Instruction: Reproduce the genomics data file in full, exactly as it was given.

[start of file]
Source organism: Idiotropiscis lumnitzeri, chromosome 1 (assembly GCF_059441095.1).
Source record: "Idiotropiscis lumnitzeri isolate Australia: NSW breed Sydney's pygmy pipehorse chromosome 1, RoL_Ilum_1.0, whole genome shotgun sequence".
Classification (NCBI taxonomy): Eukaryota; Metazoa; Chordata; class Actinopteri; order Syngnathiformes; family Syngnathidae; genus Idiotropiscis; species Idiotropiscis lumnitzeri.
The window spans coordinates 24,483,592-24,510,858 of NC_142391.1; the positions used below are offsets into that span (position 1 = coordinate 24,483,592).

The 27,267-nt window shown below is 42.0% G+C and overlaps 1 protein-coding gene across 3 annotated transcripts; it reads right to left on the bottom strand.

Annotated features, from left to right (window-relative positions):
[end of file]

Source organism: Idiotropiscis lumnitzeri, chromosome 1 (assembly GCF_059441095.1).
Source record: "Idiotropiscis lumnitzeri isolate Australia: NSW breed Sydney's pygmy pipehorse chromosome 1, RoL_Ilum_1.0, whole genome shotgun sequence".
Classification (NCBI taxonomy): Eukaryota; Metazoa; Chordata; class Actinopteri; order Syngnathiformes; family Syngnathidae; genus Idiotropiscis; species Idiotropiscis lumnitzeri.
The window spans coordinates 24,483,592-24,510,858 of NC_142391.1; the positions used below are offsets into that span (position 1 = coordinate 24,483,592).

The 27,267-nt window shown below is 42.0% G+C and overlaps 1 protein-coding gene across 3 annotated transcripts; it reads right to left on the bottom strand.

Annotated features, from left to right (window-relative positions):